As we opt to pause our annual summer camps this year, Chatteris’ own Ashley Measures takes us on a trip down memory lane…
As an education NGO in Hong Kong, every summer, we take English learning outside the classroom through our Summer Camps. These camps offer students from less privileged backgrounds the opportunity for cultural exchange experiences, try new activities, and increase their confidence in English.
As everything remains paused this year, I’ve decided to reflect on last year’s camp. The theme? Environment, climate change, and sustainable living.
This post follows one week of camp, where students from four schools embarked on a range of activities, with each day presenting new insights for students, schools, and us English tutors.
The day began with a later start but this additional time allowed the perfect opportunity to get to know the students and their interests (often napping and Netflix).
When the day finally started, we were taken to the Hong Kong Country Club where students were introduced to the schedule and activities of the week. A banquet of mini pizzas, fried rice, and ice cream was consumed by the ravenous students before we were whisked off to the afternoon activity.
In Mong Kok, students were introduced to nutrition and sustainable food through a vegan cooking class. It was hard to tell if the students enjoyed cooking or consuming the eggplant, tofu, and pumpkin more – imagine a flock of seagulls when you drop your chips!
Bright and early, the students were taken to the Hong Kong Island neighbourhood of Sai Ying Pun, known for its bustling eateries and indie coffee shops, the latter of which the students visited.
As we all may know, it can be a challenge to wake up in the morning so whoever thought of a coffee workshop first thing is a genius! Students learned about sustainable coffee growth and fair trade, including new vocabulary to explain different flavours of coffee, before sampling different types.
After calming an over excited student who sampled his first ever espresso, we enjoyed some lunch, before heading to the zero waste green store, Live Zero, for the Sustainable Scavenger Hunt. This hunt saw students explore different stores around the neighbourhood to find out about the effects of consumer habits on the environment.
After an hour in the Hong Kong sun, the students were suitably decaffeinated and engaged in a discussion on how they could change their own behaviours to support the environment and climate change.
Wednesday saw Chatteris collaborate with LumiVoce to explore how music and storytelling can be used to raise awareness of wildlife. LumiVoce was founded by Dr. Ying Ying Liu, an accomplished classical singer, who uses her experience of music to inspire others to become wildlife protectors and tell the stories of the animals in their own unique way.
The day was split into two sessions; in the morning, students were working in groups to research a specific animal, including their habitat, feeding habits, and why they are endangered. After, they were given a box of assorted materials to dress and perform like their assigned animals to LumiVoce’s debut track “All Living Things”.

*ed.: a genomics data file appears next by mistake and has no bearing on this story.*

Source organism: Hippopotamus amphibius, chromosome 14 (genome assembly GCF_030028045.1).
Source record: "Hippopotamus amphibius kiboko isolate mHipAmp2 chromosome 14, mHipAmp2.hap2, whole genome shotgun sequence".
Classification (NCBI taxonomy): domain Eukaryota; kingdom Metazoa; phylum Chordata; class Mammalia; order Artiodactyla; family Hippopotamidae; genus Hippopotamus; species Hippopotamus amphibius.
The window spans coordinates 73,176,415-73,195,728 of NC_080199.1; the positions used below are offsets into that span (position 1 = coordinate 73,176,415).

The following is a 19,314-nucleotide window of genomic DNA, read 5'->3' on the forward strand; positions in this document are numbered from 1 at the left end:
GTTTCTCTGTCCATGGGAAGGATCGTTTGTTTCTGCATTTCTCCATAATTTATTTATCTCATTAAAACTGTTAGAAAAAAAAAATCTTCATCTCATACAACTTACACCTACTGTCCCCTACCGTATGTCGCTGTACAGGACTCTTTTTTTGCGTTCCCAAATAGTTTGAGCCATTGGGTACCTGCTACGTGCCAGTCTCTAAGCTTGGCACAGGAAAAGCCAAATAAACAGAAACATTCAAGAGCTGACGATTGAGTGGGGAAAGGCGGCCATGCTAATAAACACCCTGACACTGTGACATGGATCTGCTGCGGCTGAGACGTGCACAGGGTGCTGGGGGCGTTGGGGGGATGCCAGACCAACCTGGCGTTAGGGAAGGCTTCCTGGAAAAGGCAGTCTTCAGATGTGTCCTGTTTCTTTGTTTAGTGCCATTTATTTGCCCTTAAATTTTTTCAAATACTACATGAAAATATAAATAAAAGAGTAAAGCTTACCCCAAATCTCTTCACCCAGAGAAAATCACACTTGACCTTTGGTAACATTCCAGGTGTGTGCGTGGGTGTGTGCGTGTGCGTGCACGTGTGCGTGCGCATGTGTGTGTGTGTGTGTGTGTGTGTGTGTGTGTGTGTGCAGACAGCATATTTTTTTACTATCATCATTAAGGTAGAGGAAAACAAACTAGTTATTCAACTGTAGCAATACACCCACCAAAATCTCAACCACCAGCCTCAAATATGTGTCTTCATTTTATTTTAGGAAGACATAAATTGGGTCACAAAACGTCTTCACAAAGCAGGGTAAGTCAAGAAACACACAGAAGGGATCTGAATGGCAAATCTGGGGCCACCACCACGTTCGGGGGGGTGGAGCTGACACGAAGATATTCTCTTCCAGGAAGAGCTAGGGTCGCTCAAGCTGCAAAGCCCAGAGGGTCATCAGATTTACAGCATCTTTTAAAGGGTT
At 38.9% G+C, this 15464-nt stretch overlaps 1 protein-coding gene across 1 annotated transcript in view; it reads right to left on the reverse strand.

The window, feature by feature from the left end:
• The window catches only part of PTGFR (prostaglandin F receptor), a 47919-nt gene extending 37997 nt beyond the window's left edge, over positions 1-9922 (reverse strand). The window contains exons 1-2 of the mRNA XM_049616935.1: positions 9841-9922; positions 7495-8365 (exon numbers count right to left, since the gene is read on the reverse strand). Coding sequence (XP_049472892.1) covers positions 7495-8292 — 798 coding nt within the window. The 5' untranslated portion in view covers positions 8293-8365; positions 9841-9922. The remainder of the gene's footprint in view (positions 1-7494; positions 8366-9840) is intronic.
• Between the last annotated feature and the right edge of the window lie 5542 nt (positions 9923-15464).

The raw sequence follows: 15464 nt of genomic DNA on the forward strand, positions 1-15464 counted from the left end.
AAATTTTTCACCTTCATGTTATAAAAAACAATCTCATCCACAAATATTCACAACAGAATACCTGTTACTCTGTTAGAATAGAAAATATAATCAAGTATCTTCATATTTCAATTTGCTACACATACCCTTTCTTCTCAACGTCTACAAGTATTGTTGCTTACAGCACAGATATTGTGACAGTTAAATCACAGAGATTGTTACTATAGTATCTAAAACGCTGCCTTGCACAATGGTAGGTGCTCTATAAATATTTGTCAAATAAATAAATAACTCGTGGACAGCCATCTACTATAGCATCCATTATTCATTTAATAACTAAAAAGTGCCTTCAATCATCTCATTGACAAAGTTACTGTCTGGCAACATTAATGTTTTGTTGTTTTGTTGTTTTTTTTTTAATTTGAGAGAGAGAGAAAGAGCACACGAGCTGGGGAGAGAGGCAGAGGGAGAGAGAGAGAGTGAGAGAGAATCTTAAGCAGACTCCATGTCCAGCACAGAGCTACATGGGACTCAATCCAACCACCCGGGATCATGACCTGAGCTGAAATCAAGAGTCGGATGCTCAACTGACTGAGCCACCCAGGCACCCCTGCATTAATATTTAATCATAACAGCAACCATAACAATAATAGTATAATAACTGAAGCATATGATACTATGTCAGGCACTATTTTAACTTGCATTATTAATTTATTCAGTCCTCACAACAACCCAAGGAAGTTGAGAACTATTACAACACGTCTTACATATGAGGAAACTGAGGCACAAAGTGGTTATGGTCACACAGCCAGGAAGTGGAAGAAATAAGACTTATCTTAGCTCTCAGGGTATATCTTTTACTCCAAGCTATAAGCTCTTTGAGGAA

In the afternoon, students delved into another medium of storytelling: art. Using comic strips, each student embraced their creative side to create their own story about orangutans, with student performances ranging from Planet of the Apes to circus acts.
Thursday morning’s plan unfortunately fell victim to Hong Kong’s typhoon season meaning the beach clean up with Plastic Free Seas, a non-profit organisation, was not possible. Instead, Plastic Free Seas arrived at school to teach students about the issues our sea-life face due to the increase of single use plastics.
In the afternoon, students were whisked to Tuen Mun and attended the HIV and Blind Experience at Crossroads, a charity that delivers resources internationally to those in need. The Blind Experience explores the world of a blind person with a guided tour across a totally dark jungle-themed room whilst the HIV experience tells the stories of four characters who have obtained the disease and how their lives have been affected. Both experiences allowed for students to reflect and consider the power of their senses in their everyday life.
Friday was the day of reflection as the students were able to showcase what they had learned.
The morning session was led by Ecoed, an interactive video game initiative, who kindly gave the students free reign on their quiz app. Students competed for prizes through quizzes that focused on the activities of the week.
The last lunch of the week was Dim Sum, providing a final opportunity to share jokes and selfies with the students, with the photos being evidence of the amazing bonds that had developed between us.
Overall the camp was a roaring success where students explored new topics, new perspectives, practised their English, and made some life-long connections. The tutors also definitely learnt a thing or two too!
Like Ashley, are you interested in supporting young people in their English language learning? Click here to find out more.